203. Memorandum From the Assistant Secretary of State for East Asian and Pacific Affairs (Bundy) to Secretary of State Rusk1


  • Next Steps on a Location for Contacts

1. Rejection of Warsaw.

We have instructed Gronouski Saturday to make it crystal clear to the Poles that Warsaw is not acceptable.2 While this will doubtless reach Hanoi, the repeated Hanoi propaganda that we have not categorically responded on Warsaw—plus the U Thant message from Mai Van Bo to the same effect3—seems to indicate that we should submit a formal message to Hanoi, through Vientiane, that Warsaw is unacceptable.

In so doing, we could take the occasion to argue quite bluntly that Warsaw is out principally because of its avowed role as a supplier of grant military equipment to NVN. We could latch on to Hanoi’s own complaint that some of our latest 10 suggestions were “support bases” on our side; presumably this would refer to Japan and Malaysia; but we could point out that none of our 10 have actually supplied grant military equipment, whereas the Poles have.

At the same time, I think there would be considerable propaganda advantage if we were to narrow our criteria to a simple and single criterion of “an adequately impartial atmosphere.” We could go on to say that such an atmosphere almost necessarily involved adequate and dignified treatment, with communications facilities, for representatives of both parties, adequate press access and facilities, and no difficulty in fair access for liaison representatives from vitally interested allies on both sides. This would be a far more palatable presentation of what we are actually after, would meet Hanoi’s propaganda point that we have now raised “four conditions,” and would be much more consistent with the fact that 10 of our 15 nominations have been places where Hanoi does not have resident representatives.

In short, I propose a message to this effect as our first move, and believe it should be done today. I will revise your existing draft in this sense.

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2. US Proposal of Another Site.

In my judgment, we should clearly not do this. Hanoi will have grave reservations about accepting anything that we have proposed, even secretly. With 15 already in the hopper from us, we have no need to do more as our own initiative in any event.

In my judgment, we should also refrain from further public comment at this point beyond a simple restatement of the position we have taken, perhaps adding a reference to the use of diplomatic channels as the best way to handle the matter. Even the ship idea seems to me to partake much too much of a gimmick, at least coming from us. It follows that, if the President is to say anything on the subject, it should be a simple and moderately stated defense of the position we have taken to this point. I re-worked the Saturday draft in this sense, but would now strongly suggest omitting the ship idea or any new proposal.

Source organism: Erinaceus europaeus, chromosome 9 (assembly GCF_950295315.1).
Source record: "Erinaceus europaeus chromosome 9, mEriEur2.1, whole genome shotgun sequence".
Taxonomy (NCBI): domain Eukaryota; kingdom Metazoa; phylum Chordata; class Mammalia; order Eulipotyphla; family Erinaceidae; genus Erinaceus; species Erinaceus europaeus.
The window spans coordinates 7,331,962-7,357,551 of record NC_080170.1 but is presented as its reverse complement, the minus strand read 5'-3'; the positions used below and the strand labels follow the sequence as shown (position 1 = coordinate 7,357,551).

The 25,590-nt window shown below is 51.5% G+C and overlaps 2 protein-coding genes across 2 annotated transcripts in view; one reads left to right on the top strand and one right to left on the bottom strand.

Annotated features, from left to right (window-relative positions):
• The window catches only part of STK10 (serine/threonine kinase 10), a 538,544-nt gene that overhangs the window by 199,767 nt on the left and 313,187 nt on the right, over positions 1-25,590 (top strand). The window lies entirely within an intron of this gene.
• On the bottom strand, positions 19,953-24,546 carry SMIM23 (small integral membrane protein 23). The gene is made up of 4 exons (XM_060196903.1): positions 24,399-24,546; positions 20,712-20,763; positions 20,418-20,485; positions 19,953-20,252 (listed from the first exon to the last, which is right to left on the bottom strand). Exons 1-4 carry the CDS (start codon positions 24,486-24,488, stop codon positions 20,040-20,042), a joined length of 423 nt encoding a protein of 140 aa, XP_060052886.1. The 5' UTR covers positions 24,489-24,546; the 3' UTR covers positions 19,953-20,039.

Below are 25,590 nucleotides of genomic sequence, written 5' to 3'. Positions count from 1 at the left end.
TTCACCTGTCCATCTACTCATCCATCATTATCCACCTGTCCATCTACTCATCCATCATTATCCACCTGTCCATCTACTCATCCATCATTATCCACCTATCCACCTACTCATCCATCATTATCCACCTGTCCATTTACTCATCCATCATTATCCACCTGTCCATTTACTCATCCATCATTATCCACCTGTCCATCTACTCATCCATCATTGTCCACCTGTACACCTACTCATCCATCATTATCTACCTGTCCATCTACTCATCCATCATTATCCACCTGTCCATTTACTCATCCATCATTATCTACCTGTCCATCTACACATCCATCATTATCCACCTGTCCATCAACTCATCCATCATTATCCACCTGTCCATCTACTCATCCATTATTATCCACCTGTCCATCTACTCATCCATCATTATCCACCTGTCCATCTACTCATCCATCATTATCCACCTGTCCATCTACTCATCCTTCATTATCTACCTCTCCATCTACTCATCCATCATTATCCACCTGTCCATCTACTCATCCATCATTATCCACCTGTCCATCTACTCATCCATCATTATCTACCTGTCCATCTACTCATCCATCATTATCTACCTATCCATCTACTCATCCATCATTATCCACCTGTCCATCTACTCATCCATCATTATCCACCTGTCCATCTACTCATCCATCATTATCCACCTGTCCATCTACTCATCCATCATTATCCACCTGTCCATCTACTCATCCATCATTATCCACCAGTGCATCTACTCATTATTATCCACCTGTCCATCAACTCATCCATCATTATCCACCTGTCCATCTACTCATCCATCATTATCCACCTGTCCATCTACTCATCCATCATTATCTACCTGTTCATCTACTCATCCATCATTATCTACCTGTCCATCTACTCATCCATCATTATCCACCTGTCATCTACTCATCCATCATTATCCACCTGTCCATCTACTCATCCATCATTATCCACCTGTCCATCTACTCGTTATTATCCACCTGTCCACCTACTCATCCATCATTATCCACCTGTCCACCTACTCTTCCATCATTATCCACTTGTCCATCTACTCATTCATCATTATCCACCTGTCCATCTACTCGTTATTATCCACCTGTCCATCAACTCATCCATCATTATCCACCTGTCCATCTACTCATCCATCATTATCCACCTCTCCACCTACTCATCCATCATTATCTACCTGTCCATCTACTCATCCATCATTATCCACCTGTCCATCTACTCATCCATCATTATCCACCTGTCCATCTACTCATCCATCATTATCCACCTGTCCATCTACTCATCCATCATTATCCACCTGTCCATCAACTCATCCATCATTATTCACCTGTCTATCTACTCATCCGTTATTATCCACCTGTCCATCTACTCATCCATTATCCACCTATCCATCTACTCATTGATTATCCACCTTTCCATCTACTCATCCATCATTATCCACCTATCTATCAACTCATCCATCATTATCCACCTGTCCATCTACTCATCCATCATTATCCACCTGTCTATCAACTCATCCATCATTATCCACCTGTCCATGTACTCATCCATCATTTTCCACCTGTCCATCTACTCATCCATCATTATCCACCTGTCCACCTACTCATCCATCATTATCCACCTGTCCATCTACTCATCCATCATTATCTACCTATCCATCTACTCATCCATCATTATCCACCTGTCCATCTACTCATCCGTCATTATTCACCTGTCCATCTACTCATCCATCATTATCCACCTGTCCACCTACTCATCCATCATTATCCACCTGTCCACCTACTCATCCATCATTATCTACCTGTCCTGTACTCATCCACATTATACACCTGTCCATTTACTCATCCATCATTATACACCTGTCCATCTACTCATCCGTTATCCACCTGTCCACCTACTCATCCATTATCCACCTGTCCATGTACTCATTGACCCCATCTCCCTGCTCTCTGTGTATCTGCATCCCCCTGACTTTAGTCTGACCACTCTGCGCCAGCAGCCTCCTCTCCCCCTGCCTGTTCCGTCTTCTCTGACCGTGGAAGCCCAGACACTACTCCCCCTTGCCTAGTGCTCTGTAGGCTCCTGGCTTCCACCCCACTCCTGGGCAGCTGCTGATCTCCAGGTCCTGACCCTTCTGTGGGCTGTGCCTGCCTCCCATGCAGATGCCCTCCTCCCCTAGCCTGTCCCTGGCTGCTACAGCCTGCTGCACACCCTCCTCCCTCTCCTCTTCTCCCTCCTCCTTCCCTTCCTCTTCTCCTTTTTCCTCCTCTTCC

3. Getting Someone Else to Propose a New Site.

This seems to me by far the most promising avenue. The questions are:

What site would we like to see proposed?
What would be the best channel through which to get it proposed?
What would be the other elements in the scenario, notably the timing of consultation with Saigon and the allies, and getting required assurances that the prospective site would provide facilities for our allies and the press as required?

I address these questions below, with a recommendation at the end.

Choice of Site

On Bucharest, we have an intelligence report that the Romanians are interested. Bunker thinks he could sell it in Saigon, and our Ambassadors to the allies are hopeful with the exception of Unger4 as to the Thai; however, if we got Saigon aboard, the Thai could hardly cavil.

Bucharest can be distinguished from Warsaw in the following respects:

A Romanian is President of the General Assembly.
The Romanian diplomatic record is accurate and impartial.
The Romanians have been fairly muted on Viet-Nam at least in the past year.
While Romania is on record as supplying assistance that includes defense items, we have every reason to believe the quantities have been token.
Romania is conspicuously the most independent of the Eastern Europeans and—it could be argued—should be at least as acceptable to the [Page 586] Chinese as Warsaw. Like Warsaw, it has a Hanoi Embassy, and also Soviet and Chinese Embassies.
Romania has had no record of interference with the press in recent years—as Warsaw has—and it has no present internal political problem such as Polish antisemitism. (The latter point might have particular weight in some liberal Jewish circles here.)

On the other hand, Bucharest would still have some negative factors in Asia simply because it is a Communist capital.5

The second possible site in several minds is Paris. DeGaulle’s vitriolic criticism of the war, the overwhelmingly hostile French press, and unlimited press access can all be considered drawbacks. On the other hand, Paris would probably be far more acceptable and explainable than Bucharest in Saigon and with our allies. The South Vietnamese have representation there, and so do all of our allies.6